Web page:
A significant common element of all this legislative movement is a feeling of information deficiencies, and an abiding unease that modem technology is inadequately applied to organizing knowledge for action in the public realm. This has taken specific form in HR1615 entitled "The Government Information Act" of 1987 on which hearings were held by the House Subcommittee on Science Research and Technology on July 14 and 15. This proposal would establish a Government Information Agency, absorbing the present National Technical Information Service of the Department of Commerce, and making the NTIS officially government owned. Such an activity would thus follow the departure from the White House Science Office of a once active Committee on Science and Technology Information in the original Federal Council of Science for Technology, which, in turn, has declined from its once lively responsibilities for information exchange among federal science and engineering bodies. It has become a quite different and diffuse "coordinating" and conversation symbol. But we should say again that just extension or restoration of effective information circulation, such as the functions of the former Science Information Exchange and Science Information Council, is not the essence of the present proposal. Rather a major shift in science advising is intended. In this, the content and ethics of new knowledge, and its potential for use are steadily assessed by expert leadership and support. This should be done in terms of the issues that a particular President and his Administration are pursuing. Certain potential elements of this have appeared since the 1976 reestablishment of the OSTP, when the National Academy of Sciences, for example, has presented overviews of COSEPUP and other studies of significant frontiers of science and engineering to the White House group. The assessment of existing knowledge bases, however, primarily the literature, and the relationships to Administration issues, have rarely been covered.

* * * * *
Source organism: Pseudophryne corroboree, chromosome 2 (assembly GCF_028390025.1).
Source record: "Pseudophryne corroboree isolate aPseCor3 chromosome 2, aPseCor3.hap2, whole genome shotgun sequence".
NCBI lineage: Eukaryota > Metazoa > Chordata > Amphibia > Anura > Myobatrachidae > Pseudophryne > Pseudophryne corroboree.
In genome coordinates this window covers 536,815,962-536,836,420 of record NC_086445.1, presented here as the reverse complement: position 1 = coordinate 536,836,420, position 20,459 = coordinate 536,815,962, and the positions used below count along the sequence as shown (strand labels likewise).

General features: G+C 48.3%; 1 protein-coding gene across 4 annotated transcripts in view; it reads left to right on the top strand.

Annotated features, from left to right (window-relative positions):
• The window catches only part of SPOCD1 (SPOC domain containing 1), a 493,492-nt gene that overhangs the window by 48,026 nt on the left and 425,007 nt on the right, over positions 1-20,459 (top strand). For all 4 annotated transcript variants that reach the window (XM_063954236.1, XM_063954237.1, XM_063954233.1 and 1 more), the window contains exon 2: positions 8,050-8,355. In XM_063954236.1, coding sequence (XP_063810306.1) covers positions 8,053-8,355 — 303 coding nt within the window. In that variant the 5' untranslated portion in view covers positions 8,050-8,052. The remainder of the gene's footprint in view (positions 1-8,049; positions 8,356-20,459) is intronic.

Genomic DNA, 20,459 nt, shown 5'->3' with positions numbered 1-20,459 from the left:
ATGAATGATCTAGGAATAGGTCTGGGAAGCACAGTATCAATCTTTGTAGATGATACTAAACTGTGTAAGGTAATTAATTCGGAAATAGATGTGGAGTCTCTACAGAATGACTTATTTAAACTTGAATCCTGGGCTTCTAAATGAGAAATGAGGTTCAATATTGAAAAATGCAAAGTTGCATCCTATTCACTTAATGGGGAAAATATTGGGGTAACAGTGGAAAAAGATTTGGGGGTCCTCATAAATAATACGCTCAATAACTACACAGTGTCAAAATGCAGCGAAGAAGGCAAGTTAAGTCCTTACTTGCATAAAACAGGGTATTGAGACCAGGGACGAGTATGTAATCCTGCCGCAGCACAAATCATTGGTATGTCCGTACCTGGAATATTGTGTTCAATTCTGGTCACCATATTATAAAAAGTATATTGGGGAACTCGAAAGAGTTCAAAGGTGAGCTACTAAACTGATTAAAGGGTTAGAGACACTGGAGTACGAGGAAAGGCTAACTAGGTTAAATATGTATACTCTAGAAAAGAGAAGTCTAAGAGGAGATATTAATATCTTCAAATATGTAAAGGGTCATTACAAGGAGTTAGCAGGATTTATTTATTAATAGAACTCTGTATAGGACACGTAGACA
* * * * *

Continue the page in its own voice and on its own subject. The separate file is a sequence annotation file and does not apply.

The needs being considered are strikingly represented in a recent survey, sponsored by the National Science Foundation, of principal engineering advances of recent years, In this work, "National Science Foundation Support for Significant Advances in Fundamental Engineering Research as Shown in Publication Acknowledgements 1965-1985," apparently a group of well-qualified academic leaders judged, by publication quality and frequency (but seemingly not with the breadth of statistics provided by such effective bibliographic analyses as from the Institute for Scientific Information) what were thought to be important new findings. However, the judgments of such communities as the National Academy of Engineering, with appropriate industrial insights and particularly with a worldwide perspective, do not seem to have been involved.